Court documents in the case of a Winston-Salem man accused of participating in a State Road home invasion reveal allegations made by the defense that prosecutors mishandled evidence.
Habib Cooper Jah, 35, of Carver School Road, pleaded guilty Monday in Superior Court to felony breaking and entering and larceny of a firearm as part of a plea agreement reached with the district attorney’s office shortly after the trial began.
A charge of first degree burglary was reduced to breaking and entering and charges of kidnapping, second degree kidnapping, an additional charge of first degree burglary and larceny after breaking and entering were dismissed.
The charges stemmed from two incidents in 2014 involving the same victims, Howard Bernard and Lou Jean Jackson, an elderly couple who were home, restrained and robbed during one of the break-ins. Howard Bernard was seriously injured in the incident, according to court records, and Lou Jean Jackson died two months later, though her cause of death has not been included in any of the charges.
On the morning the trial began, Presiding Judge Richard Gottlieb heard pretrial motions by both parties, including a motion to dismiss brought by the defense.
Jah’s attorney Karen Adams argued that she’d only recently become aware of certain pieces of evidence that stood to help her client’s case on Nov. 18.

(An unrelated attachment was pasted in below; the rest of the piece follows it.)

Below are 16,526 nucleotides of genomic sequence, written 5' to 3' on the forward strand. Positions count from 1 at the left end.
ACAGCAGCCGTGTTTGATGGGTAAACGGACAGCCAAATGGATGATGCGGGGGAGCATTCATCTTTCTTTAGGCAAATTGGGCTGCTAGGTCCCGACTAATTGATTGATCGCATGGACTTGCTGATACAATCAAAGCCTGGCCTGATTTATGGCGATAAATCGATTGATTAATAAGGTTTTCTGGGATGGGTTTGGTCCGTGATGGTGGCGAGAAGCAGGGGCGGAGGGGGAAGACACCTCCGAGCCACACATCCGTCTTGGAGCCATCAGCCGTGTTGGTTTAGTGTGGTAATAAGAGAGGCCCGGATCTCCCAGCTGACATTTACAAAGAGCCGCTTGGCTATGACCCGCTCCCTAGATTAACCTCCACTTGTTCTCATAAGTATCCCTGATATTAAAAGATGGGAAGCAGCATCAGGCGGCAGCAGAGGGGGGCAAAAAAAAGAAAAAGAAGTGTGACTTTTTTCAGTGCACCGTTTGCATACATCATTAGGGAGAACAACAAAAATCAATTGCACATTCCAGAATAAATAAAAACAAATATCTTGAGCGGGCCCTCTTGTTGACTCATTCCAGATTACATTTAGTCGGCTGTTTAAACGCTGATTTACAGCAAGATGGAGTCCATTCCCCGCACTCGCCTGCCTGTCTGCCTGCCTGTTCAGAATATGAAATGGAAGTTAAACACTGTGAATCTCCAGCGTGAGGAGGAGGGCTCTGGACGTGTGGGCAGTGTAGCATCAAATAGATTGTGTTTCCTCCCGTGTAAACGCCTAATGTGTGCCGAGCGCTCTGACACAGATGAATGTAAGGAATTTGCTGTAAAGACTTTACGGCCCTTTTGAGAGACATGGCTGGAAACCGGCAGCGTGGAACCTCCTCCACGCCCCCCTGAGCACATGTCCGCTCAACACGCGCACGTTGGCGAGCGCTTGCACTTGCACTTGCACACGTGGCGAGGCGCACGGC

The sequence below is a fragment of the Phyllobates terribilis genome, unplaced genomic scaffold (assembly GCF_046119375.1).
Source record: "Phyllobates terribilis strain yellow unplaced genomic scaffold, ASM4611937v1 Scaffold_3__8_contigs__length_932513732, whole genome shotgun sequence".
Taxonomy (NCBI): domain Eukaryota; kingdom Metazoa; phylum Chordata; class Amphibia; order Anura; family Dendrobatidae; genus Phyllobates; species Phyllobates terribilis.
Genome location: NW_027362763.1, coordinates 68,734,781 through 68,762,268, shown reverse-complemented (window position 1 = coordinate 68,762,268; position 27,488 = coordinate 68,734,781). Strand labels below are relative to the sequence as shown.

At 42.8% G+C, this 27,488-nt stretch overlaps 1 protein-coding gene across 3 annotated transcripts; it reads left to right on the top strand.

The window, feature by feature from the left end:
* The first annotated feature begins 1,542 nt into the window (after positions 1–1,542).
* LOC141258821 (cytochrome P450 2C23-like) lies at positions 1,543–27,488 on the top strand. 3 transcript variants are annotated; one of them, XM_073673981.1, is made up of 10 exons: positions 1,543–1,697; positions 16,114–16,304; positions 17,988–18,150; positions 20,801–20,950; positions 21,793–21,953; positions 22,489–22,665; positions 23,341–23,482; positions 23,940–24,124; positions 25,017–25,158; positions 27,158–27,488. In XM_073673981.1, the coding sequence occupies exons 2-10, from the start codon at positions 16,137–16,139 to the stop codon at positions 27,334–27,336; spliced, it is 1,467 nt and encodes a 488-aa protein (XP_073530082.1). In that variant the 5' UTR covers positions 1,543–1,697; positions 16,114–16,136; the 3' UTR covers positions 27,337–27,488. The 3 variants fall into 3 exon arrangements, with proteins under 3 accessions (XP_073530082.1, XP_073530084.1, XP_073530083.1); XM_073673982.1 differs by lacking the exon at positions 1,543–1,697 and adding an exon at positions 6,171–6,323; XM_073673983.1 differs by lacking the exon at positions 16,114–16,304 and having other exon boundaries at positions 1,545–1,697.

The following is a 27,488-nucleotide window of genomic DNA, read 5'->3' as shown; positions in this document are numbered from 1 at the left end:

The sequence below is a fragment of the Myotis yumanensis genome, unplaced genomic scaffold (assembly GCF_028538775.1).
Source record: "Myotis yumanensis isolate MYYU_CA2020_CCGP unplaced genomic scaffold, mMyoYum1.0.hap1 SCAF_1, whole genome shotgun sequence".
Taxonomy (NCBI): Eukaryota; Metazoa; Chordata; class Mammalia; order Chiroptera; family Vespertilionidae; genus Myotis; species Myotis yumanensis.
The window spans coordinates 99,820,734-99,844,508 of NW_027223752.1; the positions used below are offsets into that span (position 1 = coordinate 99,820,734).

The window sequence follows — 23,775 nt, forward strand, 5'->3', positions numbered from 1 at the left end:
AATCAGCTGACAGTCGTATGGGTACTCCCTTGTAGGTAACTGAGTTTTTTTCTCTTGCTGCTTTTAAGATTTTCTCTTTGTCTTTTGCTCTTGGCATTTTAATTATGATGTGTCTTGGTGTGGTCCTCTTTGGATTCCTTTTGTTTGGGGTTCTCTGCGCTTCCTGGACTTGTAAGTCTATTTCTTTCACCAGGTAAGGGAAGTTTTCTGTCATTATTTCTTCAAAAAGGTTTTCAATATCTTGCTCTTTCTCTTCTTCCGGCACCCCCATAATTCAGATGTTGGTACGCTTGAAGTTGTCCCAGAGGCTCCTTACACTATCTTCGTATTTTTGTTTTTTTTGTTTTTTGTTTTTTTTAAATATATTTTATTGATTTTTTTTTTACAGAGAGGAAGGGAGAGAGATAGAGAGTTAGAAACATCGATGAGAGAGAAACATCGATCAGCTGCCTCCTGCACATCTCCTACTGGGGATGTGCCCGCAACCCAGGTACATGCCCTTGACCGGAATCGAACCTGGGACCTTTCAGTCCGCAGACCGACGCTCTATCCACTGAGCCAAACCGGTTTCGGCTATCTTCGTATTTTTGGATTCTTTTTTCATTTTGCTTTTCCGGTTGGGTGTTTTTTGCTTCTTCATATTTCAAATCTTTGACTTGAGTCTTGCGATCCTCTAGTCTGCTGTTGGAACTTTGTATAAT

That evidence included a cell phone belonging to a co-defendant testifying for the state and items seized during a search of the defendant’s house that hadn’t been logged as evidence.
According to Adams, that evidence should have been disclosed during the discovery process but she learned of it through discussions with the investigator, J.D. Briles of the Surry County Sheriff’s Office, though Assistant District Attorney Quentin Harris confirmed on Nov. 20 that the evidence contradicted statements made by their witness.
During a Nov. 23, Harris confirmed that shoes seized in the search did not match a footprint taken at the scene, but that Briles would testify as such, according to Adams.
The defense counsel’s final allegation involved the co-defendant’s cell phone records which were published to an online discovery database by the State Bureau of Investigation, which Adams was made aware of on Nov. 25 at 4 p.m.
Those records revealed that two calls had been made from the cell phone after it had been placed in the custody of the sheriff’s office, one on Sept. 21 and one on Nov. 23.
“The failure of law enforcement agencies to produce this discovery in a timely manner has placed the defendant in a position of substantial prejudice and irrefutable harm,” Adams stated in the motion.
“In spite of their special access to this information, no member of the Surry County Sheriff’s Department mentioned any of this information in any of their reports in this case.”
Before Gottlieb ruled on the motion, the court was recessed for lunch, and the parties reached a plea agreement by the time court reconvened.
Jah was sentenced to two consecutive active sentences of 10- to 20- months with 559 days credit for time served.
The co-defendants in the case are scheduled to appear in Superior Court in January 2016.
Reach Terri Flagg at 415-4734.